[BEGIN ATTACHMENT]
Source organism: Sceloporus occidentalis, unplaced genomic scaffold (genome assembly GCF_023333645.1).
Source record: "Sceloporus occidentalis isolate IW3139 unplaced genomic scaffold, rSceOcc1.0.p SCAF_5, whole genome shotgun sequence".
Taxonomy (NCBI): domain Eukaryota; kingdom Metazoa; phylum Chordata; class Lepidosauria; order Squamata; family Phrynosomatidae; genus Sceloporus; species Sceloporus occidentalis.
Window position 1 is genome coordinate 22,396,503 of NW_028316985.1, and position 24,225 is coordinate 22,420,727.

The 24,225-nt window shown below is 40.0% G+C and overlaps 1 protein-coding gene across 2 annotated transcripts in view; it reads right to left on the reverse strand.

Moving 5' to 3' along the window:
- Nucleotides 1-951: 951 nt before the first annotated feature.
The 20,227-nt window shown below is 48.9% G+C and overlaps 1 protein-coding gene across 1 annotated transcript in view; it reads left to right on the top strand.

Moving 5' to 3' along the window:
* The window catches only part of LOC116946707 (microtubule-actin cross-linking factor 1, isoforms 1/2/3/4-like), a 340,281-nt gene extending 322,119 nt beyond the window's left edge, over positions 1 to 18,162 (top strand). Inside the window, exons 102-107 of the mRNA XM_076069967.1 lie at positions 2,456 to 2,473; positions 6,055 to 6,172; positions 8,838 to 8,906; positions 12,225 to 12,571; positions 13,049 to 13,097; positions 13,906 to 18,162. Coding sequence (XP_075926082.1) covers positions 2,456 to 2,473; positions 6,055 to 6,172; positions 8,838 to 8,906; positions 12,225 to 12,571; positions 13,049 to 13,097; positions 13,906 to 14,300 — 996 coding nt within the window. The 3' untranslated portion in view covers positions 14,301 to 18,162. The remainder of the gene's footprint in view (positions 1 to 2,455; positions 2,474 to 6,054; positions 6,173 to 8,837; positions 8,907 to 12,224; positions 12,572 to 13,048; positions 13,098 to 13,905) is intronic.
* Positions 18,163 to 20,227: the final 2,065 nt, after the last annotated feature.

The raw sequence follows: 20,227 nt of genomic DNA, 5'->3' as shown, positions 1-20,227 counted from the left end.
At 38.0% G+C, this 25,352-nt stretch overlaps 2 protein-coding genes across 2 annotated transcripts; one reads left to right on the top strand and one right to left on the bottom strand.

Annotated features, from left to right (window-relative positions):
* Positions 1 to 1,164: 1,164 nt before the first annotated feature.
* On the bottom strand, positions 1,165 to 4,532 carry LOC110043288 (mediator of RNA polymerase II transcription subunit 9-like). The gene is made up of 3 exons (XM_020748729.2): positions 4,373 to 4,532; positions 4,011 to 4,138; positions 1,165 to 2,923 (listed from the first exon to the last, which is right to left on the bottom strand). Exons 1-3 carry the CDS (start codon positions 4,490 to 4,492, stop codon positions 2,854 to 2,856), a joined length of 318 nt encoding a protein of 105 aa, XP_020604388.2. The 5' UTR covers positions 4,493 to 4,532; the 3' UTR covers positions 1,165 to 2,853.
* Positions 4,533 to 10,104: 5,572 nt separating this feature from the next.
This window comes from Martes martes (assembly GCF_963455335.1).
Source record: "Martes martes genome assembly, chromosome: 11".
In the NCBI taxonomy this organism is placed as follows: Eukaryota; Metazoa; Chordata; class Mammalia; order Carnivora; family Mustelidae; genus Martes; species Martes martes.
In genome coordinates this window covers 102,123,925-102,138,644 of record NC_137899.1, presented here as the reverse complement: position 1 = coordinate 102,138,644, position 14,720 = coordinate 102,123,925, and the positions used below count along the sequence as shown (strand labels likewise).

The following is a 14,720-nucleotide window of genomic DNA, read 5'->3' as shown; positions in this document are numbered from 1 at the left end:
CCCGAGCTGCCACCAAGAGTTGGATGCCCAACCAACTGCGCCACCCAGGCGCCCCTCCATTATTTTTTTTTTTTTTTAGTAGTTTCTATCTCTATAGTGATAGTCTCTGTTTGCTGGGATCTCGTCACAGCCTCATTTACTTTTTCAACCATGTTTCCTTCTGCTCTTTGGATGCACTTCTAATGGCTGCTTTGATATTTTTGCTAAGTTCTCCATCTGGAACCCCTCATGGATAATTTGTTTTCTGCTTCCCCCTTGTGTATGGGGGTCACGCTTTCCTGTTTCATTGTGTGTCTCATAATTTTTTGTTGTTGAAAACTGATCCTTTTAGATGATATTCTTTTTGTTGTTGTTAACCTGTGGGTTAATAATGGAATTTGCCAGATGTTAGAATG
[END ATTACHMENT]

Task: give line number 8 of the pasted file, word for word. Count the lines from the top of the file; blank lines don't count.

The 20,227-nt window shown below is 48.9% G+C and overlaps 1 protein-coding gene across 1 annotated transcript in view; it reads left to right on the top strand.